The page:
The old ideas and old sources of advice did not go down without a fight. Indeed, the ideological conflict within Labour between 1984 and 1989 was so intense that it split the party. For those who remained loyal to the Labour Party, however, the whole idea of social reform underwent a profound change. There were now clear perimeters beyond which the guardians of the Rogernomics Revolution did not permit the party to venture. Gay Marriage? Why not. Compulsory Unionism? No way!

For those who lived through these intense debates and debacles it all seems like yesterday. But, it isn’t. It is very nearly 40 years since the Rogernomics Revolution and its intensification under Ruth Richardson transformed New Zealand society. A New Zealander born in 1984, could easily have a 20-year-old son or daughter – maybe even a grandchild. The Prime Minister herself was only four years old when Roger Douglas became Minister of Finance. And Jacinda Ardern’s own Finance Minister, Grant Robertson, was just thirteen.

Most of the members of Labour’s caucus have grown up in an intellectual environment completely dominated by Neoliberal ideas. Those who attempt to revive the social-democratic ideals of the pre-1984 Labour Party come before today’s Labour MPs with the unwelcome historical taint of the NewLabour splitters and Jim Anderton’s doomed Alliance. More importantly, they are regarded by the Government’s Neoliberal advisers as intellectual Neanderthals: people who simply do not know how the world works; cretins and naïfs who should be kept as far away from real political power as possible.

Unfortunately, the bits and bytes of twenty-first century Hyper-Capitalism long ago ceased to respond to the impulses of mere human ideology. Though they dare not admit it, the Neoliberals have lost control of the machine. All they are capable of now is presenting increasingly implausible explanations for why everything has gone so very badly wrong.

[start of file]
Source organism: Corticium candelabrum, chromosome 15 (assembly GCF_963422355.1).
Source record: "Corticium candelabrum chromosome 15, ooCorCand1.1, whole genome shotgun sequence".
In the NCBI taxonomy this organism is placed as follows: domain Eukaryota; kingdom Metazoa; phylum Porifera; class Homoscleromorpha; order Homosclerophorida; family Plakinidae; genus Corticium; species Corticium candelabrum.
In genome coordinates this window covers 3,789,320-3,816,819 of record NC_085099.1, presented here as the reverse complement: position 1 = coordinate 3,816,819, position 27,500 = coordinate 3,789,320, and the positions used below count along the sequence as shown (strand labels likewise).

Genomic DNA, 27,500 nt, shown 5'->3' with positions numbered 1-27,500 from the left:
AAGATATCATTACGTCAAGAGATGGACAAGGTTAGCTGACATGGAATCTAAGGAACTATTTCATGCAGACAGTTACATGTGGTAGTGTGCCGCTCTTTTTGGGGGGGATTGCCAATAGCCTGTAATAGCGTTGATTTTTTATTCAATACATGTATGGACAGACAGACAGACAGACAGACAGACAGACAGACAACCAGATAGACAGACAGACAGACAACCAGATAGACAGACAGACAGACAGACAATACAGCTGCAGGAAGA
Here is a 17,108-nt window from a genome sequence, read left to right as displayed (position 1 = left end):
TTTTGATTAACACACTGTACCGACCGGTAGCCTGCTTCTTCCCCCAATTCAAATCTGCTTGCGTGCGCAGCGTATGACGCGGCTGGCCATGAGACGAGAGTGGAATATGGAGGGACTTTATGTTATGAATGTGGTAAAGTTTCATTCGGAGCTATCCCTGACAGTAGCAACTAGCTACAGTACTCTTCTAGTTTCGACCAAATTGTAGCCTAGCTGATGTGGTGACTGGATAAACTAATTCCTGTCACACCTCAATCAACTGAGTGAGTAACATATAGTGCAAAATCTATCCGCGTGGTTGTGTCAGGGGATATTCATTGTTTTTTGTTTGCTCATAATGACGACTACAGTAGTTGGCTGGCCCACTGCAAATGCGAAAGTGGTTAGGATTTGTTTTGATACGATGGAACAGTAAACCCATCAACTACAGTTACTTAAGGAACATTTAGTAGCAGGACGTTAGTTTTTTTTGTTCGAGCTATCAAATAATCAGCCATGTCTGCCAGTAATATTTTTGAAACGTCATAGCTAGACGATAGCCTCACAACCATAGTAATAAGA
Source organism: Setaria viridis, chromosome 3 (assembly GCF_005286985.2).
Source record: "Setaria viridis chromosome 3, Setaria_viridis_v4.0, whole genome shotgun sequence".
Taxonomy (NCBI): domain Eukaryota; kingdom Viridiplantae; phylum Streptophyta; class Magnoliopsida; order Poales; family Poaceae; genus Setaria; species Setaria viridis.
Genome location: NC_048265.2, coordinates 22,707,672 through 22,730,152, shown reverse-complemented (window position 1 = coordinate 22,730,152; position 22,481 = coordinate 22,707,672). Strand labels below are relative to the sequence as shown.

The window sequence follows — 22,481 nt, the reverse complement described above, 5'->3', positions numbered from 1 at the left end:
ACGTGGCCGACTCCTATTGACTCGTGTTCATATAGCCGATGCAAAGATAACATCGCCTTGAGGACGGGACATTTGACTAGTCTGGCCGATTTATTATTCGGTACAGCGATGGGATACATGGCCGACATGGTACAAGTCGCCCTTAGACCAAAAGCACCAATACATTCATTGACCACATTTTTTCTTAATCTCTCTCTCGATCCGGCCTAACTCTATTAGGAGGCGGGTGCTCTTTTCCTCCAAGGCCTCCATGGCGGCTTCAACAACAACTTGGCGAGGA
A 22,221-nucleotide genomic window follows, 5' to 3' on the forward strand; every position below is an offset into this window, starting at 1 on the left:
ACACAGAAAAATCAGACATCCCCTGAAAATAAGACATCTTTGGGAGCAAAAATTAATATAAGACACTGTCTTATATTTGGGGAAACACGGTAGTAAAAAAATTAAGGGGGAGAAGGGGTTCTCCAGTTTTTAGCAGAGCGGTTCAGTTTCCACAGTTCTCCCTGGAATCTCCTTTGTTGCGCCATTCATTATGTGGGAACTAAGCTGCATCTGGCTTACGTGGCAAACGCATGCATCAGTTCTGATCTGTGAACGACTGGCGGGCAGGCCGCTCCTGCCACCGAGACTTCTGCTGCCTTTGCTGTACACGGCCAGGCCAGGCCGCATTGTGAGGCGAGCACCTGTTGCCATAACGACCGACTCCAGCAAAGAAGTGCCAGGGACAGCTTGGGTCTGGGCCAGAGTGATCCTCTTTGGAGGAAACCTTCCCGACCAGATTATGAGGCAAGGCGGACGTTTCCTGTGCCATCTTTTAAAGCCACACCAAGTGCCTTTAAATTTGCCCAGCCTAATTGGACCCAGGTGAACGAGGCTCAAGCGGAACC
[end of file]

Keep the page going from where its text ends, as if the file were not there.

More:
Understandably, the politicians expected to front for the damage done by the Invisible Hand are in the market for some credible alternatives to more of the same. When Jacinda and Grant sign-off on yet another working group it’s not because they know already what they want the experts to tell them, it’s because the experts they currently rely upon for advice have run out of answers, and they are genuinely interested in what these new experts might say.

When the reports emerge, however, they all read as if they’ve been written by Bernie Sanders and Alexandria Ocasio Cortez, or Max Rashbrooke and Susan St John. The lips of their bureaucratic advisers curl contemptuously; their media advisers’ eyebrows arch provocatively; and with a heartfelt sigh the hapless politicians set the offending document on top of the surprisingly high pile of its predecessors. Another No Go.

The brilliant creators of “The Simpsons” television series said it all in the episode satirising the ideas of Ayn Rand. On the walls of the Randian childcare centre a sign read simply: “Helping Doesn’t Help”.

It’s the story of this government’s life.

This essay was originally posted on The Daily Blog of Thursday, 10 March 2022.


Brendan McNeill said...

"Let’s take another look at Step 1. In the past, politicians began the process of social reform already knowing what they wanted to achieve. "

The past is a foreign country.

Jacinda Ardern was elected Prime Minister by surprise. Neither she, nor her low talent high rent cabinet colleagues had any serious idea about what they wanted to achieve in Government, and even less the ability to execute on the agenda they finally agreed upon. Think Kiwibuild, planting one Billion trees, eliminating child poverty.